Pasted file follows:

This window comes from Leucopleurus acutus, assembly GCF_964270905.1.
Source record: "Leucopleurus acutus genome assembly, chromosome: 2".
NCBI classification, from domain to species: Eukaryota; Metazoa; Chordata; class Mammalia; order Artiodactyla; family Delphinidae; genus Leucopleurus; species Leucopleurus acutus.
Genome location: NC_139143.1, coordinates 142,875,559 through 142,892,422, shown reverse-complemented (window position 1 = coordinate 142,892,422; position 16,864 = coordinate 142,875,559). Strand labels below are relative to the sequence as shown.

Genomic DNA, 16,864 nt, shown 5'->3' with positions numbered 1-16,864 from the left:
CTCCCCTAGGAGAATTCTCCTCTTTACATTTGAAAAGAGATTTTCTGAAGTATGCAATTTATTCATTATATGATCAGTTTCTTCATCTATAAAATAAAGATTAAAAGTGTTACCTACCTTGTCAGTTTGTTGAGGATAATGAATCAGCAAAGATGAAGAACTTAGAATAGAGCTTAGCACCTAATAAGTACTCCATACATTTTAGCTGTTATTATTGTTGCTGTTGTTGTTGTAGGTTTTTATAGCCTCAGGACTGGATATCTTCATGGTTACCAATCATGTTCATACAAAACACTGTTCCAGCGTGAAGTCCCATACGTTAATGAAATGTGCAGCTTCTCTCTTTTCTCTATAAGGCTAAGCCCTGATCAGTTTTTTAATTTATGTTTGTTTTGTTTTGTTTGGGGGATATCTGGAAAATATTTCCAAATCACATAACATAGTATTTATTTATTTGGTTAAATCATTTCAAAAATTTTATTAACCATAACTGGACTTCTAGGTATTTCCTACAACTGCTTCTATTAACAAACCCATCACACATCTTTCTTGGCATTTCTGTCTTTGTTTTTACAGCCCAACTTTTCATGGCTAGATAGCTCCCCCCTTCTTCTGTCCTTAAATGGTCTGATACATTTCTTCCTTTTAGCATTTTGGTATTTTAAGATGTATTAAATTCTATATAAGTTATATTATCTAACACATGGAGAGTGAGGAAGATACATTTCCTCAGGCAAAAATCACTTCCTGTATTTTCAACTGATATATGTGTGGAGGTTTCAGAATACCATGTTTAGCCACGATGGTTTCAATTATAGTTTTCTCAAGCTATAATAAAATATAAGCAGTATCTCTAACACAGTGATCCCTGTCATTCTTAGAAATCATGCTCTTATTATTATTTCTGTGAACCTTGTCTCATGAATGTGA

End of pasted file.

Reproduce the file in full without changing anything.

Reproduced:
This window comes from Leucopleurus acutus, assembly GCF_964270905.1.
Source record: "Leucopleurus acutus genome assembly, chromosome: 2".
NCBI classification, from domain to species: Eukaryota; Metazoa; Chordata; class Mammalia; order Artiodactyla; family Delphinidae; genus Leucopleurus; species Leucopleurus acutus.
Genome location: NC_139143.1, coordinates 142,875,559 through 142,892,422, shown reverse-complemented (window position 1 = coordinate 142,892,422; position 16,864 = coordinate 142,875,559). Strand labels below are relative to the sequence as shown.

Genomic DNA, 16,864 nt, shown 5'->3' with positions numbered 1-16,864 from the left:
CTCCCCTAGGAGAATTCTCCTCTTTACATTTGAAAAGAGATTTTCTGAAGTATGCAATTTATTCATTATATGATCAGTTTCTTCATCTATAAAATAAAGATTAAAAGTGTTACCTACCTTGTCAGTTTGTTGAGGATAATGAATCAGCAAAGATGAAGAACTTAGAATAGAGCTTAGCACCTAATAAGTACTCCATACATTTTAGCTGTTATTATTGTTGCTGTTGTTGTTGTAGGTTTTTATAGCCTCAGGACTGGATATCTTCATGGTTACCAATCATGTTCATACAAAACACTGTTCCAGCGTGAAGTCCCATACGTTAATGAAATGTGCAGCTTCTCTCTTTTCTCTATAAGGCTAAGCCCTGATCAGTTTTTTAATTTATGTTTGTTTTGTTTTGTTTGGGGGATATCTGGAAAATATTTCCAAATCACATAACATAGTATTTATTTATTTGGTTAAATCATTTCAAAAATTTTATTAACCATAACTGGACTTCTAGGTATTTCCTACAACTGCTTCTATTAACAAACCCATCACACATCTTTCTTGGCATTTCTGTCTTTGTTTTTACAGCCCAACTTTTCATGGCTAGATAGCTCCCCCCTTCTTCTGTCCTTAAATGGTCTGATACATTTCTTCCTTTTAGCATTTTGGTATTTTAAGATGTATTAAATTCTATATAAGTTATATTATCTAACACATGGAGAGTGAGGAAGATACATTTCCTCAGGCAAAAATCACTTCCTGTATTTTCAACTGATATATGTGTGGAGGTTTCAGAATACCATGTTTAGCCACGATGGTTTCAATTATAGTTTTCTCAAGCTATAATAAAATATAAGCAGTATCTCTAACACAGTGATCCCTGTCATTCTTAGAAATCATGCTCTTATTATTATTTCTGTGAACCTTGTCTCATGAATGTGA